Formed during an eruption 9,000 years ago, Gjabakkahellir lava tube cave in Thingvellir has a unique feature in that it’s open on both ends so visitors are able to walk directly through it. Inside are incredible rock formations in various colors, and stalactites of all shapes and sizes.

Gjabakkahellir cave is a 360 meter long lava tube located in the Thingvellir National Park and was discovered in 1907 when workers were preparing a road between Thingvellir and Geysir for the King of Denmark, which at that time ruled Iceland as a colony.

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Can you go Spelunking in Gjabakkahellir cave?

Gjabakkahellir is easily accessible. There is only a 50 meter walk from the road to the opening of the cave. Once inside it has all the typical features of a lava tube. Most impressive are the lava falls and shark tooth stalactites.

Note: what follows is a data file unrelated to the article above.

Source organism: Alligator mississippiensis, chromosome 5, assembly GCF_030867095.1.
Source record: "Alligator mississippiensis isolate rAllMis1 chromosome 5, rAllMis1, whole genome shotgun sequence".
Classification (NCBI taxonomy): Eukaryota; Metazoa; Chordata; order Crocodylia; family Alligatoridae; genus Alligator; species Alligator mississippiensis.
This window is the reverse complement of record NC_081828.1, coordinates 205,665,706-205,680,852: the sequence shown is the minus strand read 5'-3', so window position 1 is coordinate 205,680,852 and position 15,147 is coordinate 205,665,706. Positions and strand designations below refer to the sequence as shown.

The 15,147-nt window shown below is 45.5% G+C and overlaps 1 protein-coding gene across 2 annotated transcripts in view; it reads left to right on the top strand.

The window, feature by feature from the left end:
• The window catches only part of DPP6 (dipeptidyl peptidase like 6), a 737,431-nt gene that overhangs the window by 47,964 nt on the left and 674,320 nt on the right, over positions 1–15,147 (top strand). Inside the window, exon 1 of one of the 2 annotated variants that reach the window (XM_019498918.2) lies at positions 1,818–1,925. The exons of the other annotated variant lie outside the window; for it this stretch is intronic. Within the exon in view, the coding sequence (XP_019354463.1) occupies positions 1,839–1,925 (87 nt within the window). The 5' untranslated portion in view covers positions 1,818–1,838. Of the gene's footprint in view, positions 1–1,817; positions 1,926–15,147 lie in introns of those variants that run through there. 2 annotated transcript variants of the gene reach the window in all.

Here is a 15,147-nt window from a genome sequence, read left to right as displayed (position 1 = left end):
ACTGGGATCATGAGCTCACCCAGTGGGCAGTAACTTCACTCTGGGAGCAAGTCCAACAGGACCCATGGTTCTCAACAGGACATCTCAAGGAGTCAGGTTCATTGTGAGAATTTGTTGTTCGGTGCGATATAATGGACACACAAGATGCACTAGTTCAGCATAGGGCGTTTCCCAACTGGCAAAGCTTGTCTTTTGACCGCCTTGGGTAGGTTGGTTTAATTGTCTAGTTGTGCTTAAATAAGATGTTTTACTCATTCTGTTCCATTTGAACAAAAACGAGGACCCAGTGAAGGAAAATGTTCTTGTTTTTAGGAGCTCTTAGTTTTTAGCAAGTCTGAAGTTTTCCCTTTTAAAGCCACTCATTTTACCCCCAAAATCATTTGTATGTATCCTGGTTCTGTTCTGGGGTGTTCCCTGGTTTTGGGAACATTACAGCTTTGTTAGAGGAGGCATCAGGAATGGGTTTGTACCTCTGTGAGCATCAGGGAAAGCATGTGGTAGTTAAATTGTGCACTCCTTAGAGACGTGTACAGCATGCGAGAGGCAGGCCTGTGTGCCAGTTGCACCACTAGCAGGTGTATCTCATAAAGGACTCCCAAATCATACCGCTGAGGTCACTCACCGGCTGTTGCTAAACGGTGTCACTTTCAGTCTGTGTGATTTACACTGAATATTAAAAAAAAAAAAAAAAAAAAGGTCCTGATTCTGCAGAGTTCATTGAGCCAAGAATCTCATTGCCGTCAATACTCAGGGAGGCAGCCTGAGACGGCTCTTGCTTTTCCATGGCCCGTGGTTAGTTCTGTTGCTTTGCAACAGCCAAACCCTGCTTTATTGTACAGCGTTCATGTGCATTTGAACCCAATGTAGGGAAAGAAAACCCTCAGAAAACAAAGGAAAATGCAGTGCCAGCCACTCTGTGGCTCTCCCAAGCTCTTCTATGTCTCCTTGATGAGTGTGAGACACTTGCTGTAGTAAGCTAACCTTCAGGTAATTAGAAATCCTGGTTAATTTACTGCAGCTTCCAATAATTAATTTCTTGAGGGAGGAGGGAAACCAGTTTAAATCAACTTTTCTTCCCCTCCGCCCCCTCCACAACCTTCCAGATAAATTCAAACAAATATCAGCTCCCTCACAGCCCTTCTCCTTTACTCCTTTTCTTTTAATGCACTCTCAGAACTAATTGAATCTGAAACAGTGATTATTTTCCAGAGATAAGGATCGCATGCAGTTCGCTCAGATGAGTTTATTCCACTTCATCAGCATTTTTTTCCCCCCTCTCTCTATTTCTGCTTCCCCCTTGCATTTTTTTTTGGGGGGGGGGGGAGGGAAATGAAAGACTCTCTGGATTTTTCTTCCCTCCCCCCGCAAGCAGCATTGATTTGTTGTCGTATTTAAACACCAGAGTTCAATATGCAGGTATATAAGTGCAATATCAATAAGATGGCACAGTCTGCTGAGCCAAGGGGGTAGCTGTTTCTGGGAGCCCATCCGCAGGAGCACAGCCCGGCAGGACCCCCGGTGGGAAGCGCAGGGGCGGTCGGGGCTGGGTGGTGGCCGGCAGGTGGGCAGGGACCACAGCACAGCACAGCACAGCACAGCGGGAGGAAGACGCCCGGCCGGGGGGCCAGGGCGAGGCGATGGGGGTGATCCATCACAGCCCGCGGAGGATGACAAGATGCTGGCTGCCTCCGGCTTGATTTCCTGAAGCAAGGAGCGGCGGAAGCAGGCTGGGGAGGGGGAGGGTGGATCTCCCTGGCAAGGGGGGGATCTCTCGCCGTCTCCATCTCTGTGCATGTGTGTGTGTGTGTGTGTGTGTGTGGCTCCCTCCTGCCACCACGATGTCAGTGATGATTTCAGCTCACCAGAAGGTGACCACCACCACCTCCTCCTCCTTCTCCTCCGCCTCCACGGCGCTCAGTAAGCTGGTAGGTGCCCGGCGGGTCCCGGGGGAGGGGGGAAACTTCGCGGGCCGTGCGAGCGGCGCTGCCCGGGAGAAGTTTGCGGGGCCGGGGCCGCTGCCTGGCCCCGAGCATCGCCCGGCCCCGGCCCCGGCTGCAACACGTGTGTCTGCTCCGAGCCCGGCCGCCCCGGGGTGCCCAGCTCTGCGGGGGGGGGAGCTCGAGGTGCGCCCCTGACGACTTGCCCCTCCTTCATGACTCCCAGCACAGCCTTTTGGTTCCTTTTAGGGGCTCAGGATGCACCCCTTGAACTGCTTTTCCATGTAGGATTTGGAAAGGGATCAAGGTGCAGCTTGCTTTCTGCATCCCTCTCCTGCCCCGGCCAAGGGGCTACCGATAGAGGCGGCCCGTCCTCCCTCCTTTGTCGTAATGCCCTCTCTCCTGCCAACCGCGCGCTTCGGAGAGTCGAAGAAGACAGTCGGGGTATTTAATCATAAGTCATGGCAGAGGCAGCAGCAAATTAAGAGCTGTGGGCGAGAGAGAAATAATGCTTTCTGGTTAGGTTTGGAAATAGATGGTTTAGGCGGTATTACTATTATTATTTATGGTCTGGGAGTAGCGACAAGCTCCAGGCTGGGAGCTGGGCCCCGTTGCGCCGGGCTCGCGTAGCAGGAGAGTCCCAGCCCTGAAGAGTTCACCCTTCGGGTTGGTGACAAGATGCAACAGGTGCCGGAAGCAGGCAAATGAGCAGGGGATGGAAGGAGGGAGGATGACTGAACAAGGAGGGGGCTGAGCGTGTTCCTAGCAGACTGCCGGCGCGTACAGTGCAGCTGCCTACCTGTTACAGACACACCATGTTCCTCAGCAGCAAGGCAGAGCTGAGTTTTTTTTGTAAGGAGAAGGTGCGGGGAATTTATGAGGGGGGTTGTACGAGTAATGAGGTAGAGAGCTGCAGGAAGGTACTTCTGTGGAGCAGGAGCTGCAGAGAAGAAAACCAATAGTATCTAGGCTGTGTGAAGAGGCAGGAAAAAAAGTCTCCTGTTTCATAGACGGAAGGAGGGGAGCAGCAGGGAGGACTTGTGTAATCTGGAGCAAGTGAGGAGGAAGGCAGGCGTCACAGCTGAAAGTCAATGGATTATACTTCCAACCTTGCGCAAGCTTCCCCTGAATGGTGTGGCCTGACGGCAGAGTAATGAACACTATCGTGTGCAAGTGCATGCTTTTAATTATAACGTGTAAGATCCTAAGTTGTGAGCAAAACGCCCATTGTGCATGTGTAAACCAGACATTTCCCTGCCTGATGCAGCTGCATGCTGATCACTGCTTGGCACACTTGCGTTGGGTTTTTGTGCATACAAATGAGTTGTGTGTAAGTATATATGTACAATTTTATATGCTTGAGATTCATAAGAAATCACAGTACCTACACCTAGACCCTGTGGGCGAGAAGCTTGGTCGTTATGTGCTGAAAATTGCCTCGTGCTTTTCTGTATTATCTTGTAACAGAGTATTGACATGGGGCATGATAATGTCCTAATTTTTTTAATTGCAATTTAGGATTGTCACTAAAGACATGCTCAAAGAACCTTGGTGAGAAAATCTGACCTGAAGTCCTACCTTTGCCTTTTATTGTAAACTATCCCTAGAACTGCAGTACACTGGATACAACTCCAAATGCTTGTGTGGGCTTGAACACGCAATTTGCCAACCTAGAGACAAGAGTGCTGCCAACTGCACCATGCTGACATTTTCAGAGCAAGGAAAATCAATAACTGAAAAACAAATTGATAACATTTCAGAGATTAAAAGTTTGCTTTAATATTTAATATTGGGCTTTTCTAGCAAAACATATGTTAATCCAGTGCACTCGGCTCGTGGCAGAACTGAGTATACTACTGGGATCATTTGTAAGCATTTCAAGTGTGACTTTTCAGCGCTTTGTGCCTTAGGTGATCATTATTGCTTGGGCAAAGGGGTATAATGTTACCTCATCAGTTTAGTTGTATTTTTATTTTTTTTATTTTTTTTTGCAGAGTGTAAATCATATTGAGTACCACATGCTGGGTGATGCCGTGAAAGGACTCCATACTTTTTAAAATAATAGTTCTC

The cave floor is covered with large rocks that have fallen from the cave ceiling in the cooling phase of lava field. Participants will in places have to use both hands and feet to navigate through the rough terrain.

Since then more than a dozen of caves have been discovered in the area. One of those appears just as a hole into the ground within a 20 meter distance from Gjabakkahellir.

We recommend that you explore the cave with an expert guide.

How long is Gjabakkahellir cave?

The cave is 360 meter long and was formed in an eruption thousands of years ago.

Where to find Gjabakkahellir cave?

Gjabakkahellir is in Thingvellir National Park, but it is situated in the heath between Thingvellir and lake Laugarvatn. On Google Maps it is called BlueBerry Cave.

Is a guide needed to explore Gjabakkahellir cave?

No, though we recommend having one. The footings can be treacherous at times. If you decide to explore the cave on your own, please wear good shoes, bring lights and wear a helmet.